Sometime, the answer is obvious. Like during state wide watering restrictions, when you learn that your neighbor is secretly watering her lawn every night anyway. Or when your teenaged son suddenly has a new iPhone, and a nice policeman is at the door. These are what is commonly known as no-brainers, where the options are only limited by the determination of your conscience.
In situations where the heart overrules the mind, common sense is out the window. This is the situation in which we now find ourselves. We can rationalize the easy way out, and competently convince the experts of the validity of our choices. Suddenly, price is no object, as we continue to agree to every test that is suggested, every possible medication that could at least buy us some quality time until we can man up and remove our emotions from the equation.
Peter is our much loved fourteen year old border collie. He still loves his twice daily walks, and will still chase his frisbee every time it is tossed for him. But this past weekend, he started to exhibit obvious signs of pain. For a dog that normally sleeps 18 out of 24 hours, his agitated panting and constant pacing was worrisome. We already knew that he has had slowly worsening arthritis in his back legs. He was prescribed an NSAID to deal with the inflammation a while ago, and until now, that seemed to be sufficient. Out of desperation, we gave him another half pill, which eventually calmed him down enough to lay down. Clearly a vet appointment was needed, to search out any other options for his problem.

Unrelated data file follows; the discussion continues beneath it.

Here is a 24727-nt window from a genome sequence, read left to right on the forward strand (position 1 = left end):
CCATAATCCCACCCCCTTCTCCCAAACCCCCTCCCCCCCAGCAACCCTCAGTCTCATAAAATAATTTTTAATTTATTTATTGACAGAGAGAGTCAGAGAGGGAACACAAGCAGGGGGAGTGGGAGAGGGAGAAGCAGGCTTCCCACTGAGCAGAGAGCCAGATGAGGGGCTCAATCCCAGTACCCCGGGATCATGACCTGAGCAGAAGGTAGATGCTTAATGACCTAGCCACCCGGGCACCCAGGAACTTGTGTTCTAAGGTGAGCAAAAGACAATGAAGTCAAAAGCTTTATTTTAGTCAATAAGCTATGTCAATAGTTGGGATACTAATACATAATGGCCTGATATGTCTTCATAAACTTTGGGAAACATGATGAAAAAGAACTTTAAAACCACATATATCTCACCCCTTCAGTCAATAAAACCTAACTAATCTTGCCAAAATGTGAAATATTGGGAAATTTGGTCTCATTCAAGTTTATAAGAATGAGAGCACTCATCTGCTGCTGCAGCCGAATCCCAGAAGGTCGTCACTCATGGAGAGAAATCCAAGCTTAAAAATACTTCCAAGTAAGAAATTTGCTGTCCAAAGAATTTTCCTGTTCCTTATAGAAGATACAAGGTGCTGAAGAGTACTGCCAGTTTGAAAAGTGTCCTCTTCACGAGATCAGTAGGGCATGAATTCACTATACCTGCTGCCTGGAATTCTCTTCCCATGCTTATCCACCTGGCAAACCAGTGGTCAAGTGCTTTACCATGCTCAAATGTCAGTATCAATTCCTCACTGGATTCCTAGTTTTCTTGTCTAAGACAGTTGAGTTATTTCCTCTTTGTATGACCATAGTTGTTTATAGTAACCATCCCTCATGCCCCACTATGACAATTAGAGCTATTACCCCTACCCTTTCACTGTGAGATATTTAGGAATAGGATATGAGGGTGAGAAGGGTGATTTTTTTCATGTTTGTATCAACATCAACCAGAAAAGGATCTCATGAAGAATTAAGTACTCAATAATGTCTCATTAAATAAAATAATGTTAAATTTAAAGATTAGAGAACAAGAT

We visited Dr Lawrence yesterday afternoon. She gave Pete the once over, then sat down to discuss his case. When we mentioned that his back legs would occasionally cross, tripping him up, she nodded.
“That is due to proprioception, where he is not fully certain as to where his feet are at any given time. This is what happens when the nerve impulses through the spinal cord are impeded by the degeneration of the spine itself due to age. ”
Okay, so what can be done? Her recommendations were to keep him physically active, to retain his ability to keep moving. In order to deal with his pain, a narcotic was added, so he is now on a small doze of morphine as well as his NSAID. He is now sleeping peacefully on the floor at our feet, having had his evening walk, his dinner, and half a dozen Milk Bones.
She warned us that morphine would possibly increase his appetite, but there wouldn’t be any other drawbacks. I sure hope not! He is still a happy, sociable dog that thoroughly enjoys his daily activities, at least he was until last weekend.
Are we doing the right thing? If this new drug helps him remain comfortable, allowing him to enjoy his life like he has done for fourteen years, I think that we’re okay. The next twenty-four to forty-eight hours will tell.